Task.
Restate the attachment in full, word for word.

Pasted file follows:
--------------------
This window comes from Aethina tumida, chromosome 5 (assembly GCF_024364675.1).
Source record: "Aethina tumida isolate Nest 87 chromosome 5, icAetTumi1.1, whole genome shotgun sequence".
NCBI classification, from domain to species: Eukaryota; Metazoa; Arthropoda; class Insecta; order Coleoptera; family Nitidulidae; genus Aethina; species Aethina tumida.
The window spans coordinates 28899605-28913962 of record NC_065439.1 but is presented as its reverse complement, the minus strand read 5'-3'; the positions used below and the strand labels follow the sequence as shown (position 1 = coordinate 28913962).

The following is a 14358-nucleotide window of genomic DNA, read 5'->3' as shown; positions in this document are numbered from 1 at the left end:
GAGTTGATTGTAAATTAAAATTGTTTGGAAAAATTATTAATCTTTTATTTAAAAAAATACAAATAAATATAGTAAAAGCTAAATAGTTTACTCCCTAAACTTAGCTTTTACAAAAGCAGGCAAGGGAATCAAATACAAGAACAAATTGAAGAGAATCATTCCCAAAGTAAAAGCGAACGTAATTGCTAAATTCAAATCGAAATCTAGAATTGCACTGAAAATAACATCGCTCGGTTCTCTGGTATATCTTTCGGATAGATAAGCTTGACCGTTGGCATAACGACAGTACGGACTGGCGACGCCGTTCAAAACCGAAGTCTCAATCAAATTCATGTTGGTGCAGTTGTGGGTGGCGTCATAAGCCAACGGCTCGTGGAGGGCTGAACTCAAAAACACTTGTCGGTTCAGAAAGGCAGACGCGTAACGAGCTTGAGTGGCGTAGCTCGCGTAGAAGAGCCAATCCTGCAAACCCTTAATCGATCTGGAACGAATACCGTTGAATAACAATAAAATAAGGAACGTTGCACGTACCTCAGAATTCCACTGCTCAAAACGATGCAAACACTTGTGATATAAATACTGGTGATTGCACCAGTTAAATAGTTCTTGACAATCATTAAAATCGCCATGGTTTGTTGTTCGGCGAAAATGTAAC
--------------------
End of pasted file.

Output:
This window comes from Aethina tumida, chromosome 5 (assembly GCF_024364675.1).
Source record: "Aethina tumida isolate Nest 87 chromosome 5, icAetTumi1.1, whole genome shotgun sequence".
NCBI classification, from domain to species: Eukaryota; Metazoa; Arthropoda; class Insecta; order Coleoptera; family Nitidulidae; genus Aethina; species Aethina tumida.
The window spans coordinates 28899605-28913962 of record NC_065439.1 but is presented as its reverse complement, the minus strand read 5'-3'; the positions used below and the strand labels follow the sequence as shown (position 1 = coordinate 28913962).

The following is a 14358-nucleotide window of genomic DNA, read 5'->3' as shown; positions in this document are numbered from 1 at the left end:
GAGTTGATTGTAAATTAAAATTGTTTGGAAAAATTATTAATCTTTTATTTAAAAAAATACAAATAAATATAGTAAAAGCTAAATAGTTTACTCCCTAAACTTAGCTTTTACAAAAGCAGGCAAGGGAATCAAATACAAGAACAAATTGAAGAGAATCATTCCCAAAGTAAAAGCGAACGTAATTGCTAAATTCAAATCGAAATCTAGAATTGCACTGAAAATAACATCGCTCGGTTCTCTGGTATATCTTTCGGATAGATAAGCTTGACCGTTGGCATAACGACAGTACGGACTGGCGACGCCGTTCAAAACCGAAGTCTCAATCAAATTCATGTTGGTGCAGTTGTGGGTGGCGTCATAAGCCAACGGCTCGTGGAGGGCTGAACTCAAAAACACTTGTCGGTTCAGAAAGGCAGACGCGTAACGAGCTTGAGTGGCGTAGCTCGCGTAGAAGAGCCAATCCTGCAAACCCTTAATCGATCTGGAACGAATACCGTTGAATAACAATAAAATAAGGAACGTTGCACGTACCTCAGAATTCCACTGCTCAAAACGATGCAAACACTTGTGATATAAATACTGGTGATTGCACCAGTTAAATAGTTCTTGACAATCATTAAAATCGCCATGGTTTGTTGTTCGGCGAAAATGTAAC